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Who Wants To Be A Fairytale Dad

Fairytale dads don’t make the best role models, as Tony Scanlan found out.

I was reading Snow White to my son the other day, and I began to wonder where her father was while the wicked queen was planning Snow’s murder. Then, after the woodsman loses Snow White in the forest, there’s no search parties, no “heads will roll” bellowed from the castle’s parapet.

Come to think of it, why didn’t the woodsman go to Snow White’s father, the King, with tales of the Queen’s nefarious schemes, instead of leaving her to fend for herself. Perhaps dad was off at one of the Crusades, or quelling a revolt of the great unwashed somewhere.

In ‘Cinderella’ – another stepmother, another absent father. No wonder poor Cinders had to wash the floor – her stepmum and older stepsisters were probably out working in factories or selling matches from street corners to earn enough to feed themselves and the missing dad’s daughter.

OK, in the original story the father is actually dead and I suppose that IS a good excuse.

At least they didn’t send Cinders off to die alone in the forest like Hansel and Gretel’s parents did. Not having enough food to divide into four to survive the winter, their dad leads them into the forest and abandons them.

The kids obviously suspect foul play from dad so plan ahead – by dropping a trail of crumbs (food not that scarce, then) and make it back home. Then when their parents finally do get shot of them, they think they find a refuge with a kindly old lady with lots of lollies to eat, only to find this seemingly loveable old granny wants to eat them. If I remember rightly the kids manage to bundle her into the oven, when she shows her true colours.

The parents welcome H and G back into the fold for the obligatory happy ending, probably only because they came back laden with bits of the gingerbread house and joints of roast Gran.

Moral? Life is brutal and hard, and you must be prepared to do anything to survive. Or don’t trust anyone, not even your parents. But what do you do when there is not enough for four to last the winter and no supermarket to buy more from? Maybe that’s what our ancestors did do in the barbaric past.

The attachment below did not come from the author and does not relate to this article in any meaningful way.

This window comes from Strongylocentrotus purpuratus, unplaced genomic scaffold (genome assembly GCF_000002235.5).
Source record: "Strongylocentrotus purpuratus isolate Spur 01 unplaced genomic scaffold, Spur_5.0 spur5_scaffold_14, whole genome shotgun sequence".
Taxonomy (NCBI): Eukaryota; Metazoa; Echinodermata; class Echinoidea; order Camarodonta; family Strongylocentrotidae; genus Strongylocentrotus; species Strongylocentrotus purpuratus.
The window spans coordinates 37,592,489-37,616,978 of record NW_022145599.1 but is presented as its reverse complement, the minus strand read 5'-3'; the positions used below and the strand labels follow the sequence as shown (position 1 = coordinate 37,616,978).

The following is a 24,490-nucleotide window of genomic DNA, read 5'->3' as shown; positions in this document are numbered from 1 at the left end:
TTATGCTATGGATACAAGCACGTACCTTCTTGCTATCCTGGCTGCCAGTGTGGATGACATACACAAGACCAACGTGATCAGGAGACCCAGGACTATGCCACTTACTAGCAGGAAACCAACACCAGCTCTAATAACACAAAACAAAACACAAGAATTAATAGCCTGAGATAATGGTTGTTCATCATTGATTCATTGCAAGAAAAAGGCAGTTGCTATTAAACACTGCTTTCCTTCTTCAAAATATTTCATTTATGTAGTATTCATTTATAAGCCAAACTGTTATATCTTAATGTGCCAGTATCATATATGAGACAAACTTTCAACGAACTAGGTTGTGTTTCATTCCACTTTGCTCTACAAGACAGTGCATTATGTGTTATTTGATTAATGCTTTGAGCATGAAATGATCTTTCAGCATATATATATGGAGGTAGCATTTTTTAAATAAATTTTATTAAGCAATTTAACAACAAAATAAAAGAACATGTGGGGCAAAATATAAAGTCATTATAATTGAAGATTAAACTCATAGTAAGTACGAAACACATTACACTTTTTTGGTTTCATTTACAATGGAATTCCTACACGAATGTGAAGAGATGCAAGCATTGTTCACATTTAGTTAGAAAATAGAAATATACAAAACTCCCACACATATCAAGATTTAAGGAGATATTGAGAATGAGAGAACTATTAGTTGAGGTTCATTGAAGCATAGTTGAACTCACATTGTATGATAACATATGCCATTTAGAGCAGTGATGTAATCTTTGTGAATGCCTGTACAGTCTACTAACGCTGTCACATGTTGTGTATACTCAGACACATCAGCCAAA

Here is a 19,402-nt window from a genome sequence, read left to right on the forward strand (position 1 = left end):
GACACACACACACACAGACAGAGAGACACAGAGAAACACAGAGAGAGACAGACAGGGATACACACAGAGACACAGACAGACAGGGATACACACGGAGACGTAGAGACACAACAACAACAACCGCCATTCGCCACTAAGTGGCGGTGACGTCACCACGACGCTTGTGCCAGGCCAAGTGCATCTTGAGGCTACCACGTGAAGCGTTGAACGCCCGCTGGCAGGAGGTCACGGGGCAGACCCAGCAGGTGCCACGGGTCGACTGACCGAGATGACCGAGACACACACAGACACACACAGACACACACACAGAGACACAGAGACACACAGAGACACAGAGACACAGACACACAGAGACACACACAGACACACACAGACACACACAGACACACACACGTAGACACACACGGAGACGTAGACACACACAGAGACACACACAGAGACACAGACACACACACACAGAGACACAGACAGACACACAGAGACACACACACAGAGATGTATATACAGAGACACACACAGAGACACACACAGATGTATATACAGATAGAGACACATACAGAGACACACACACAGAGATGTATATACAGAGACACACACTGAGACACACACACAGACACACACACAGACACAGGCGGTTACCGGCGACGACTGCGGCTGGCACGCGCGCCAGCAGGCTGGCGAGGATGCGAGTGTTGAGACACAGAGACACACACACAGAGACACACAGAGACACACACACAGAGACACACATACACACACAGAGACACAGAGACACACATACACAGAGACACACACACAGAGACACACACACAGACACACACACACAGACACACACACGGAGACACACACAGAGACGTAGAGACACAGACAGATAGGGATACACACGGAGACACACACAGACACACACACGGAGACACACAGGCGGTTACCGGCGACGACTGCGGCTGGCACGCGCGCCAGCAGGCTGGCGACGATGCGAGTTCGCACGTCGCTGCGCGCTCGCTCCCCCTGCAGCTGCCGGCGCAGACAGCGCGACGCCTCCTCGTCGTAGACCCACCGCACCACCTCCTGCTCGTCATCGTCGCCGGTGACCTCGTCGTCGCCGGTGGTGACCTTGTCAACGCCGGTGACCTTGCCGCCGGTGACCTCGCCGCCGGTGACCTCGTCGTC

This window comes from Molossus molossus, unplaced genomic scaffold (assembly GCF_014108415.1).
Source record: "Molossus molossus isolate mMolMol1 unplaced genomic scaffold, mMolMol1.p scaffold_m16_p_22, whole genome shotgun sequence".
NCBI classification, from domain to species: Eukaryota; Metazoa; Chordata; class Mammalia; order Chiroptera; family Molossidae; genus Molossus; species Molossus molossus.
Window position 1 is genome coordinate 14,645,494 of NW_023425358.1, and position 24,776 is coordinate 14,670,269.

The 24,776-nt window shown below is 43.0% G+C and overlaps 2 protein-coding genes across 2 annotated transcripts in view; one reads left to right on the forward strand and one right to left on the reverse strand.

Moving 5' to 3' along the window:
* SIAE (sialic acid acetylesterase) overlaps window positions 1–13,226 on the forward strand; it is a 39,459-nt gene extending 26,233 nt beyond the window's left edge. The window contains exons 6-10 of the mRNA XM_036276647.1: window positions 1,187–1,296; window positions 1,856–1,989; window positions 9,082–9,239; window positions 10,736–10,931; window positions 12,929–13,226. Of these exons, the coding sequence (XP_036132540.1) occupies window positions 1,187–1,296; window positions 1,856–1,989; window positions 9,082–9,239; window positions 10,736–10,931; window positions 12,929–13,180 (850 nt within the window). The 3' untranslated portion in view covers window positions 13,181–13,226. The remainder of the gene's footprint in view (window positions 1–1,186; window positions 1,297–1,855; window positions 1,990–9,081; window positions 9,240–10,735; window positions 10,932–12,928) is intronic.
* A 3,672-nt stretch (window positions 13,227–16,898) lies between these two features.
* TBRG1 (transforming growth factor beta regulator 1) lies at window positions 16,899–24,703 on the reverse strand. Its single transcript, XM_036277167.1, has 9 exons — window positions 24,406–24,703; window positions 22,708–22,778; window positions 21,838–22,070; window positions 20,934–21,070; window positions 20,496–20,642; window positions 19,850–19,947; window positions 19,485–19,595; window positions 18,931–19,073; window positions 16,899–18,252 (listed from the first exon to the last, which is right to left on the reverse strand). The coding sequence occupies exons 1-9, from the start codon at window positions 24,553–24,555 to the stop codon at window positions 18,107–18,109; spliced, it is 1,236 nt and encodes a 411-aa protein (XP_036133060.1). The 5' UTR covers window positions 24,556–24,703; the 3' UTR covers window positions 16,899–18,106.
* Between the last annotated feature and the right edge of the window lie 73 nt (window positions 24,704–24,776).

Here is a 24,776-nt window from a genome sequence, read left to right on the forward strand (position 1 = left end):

Rapunzel’s dad never even got a chance to show his devotion, he traded Rapunzel for some radishes before she was even born! But the worst, in my opinion, is Beauty’s father from ‘Beauty and the Beast’.

He starts off okay, doing his best to try to provide for the kiddies (who all seem pretty grown up and should be out providing for themselves) but he fails miserably as a breadwinner, and even mucks up picking a rose for Beauty, earning a death warrant instead unless he allows his daughter to die in his place.

What a dilemma, does he take it like a man? No, he slopes off, and lets his youngest daughter take the rap. Sure, everything turns out sweet in the end, but he wasn’t to know. So, are there any loving dads in fairy tales? What about Little Red Riding Hood’s dad.

Is he the Grimm Brothers heroic woodsman who comes charging in and whacks off the wolf’s head in the end of that story? I don’t know and L.R.R.H.’s mum is not saying. But I ask myself: what was he thinking letting his daughter wander through a wolf infested forest all by herself? Tsk tsk, just a little negligent.

Either the dads aren’t around much in these stories, or when they are, they make a mess of things.

But then if the father was competent, looked after the kids, and kept them out of mischief, there wouldn’t be much of a story! If you are a fairy tale father, you just can’t win.

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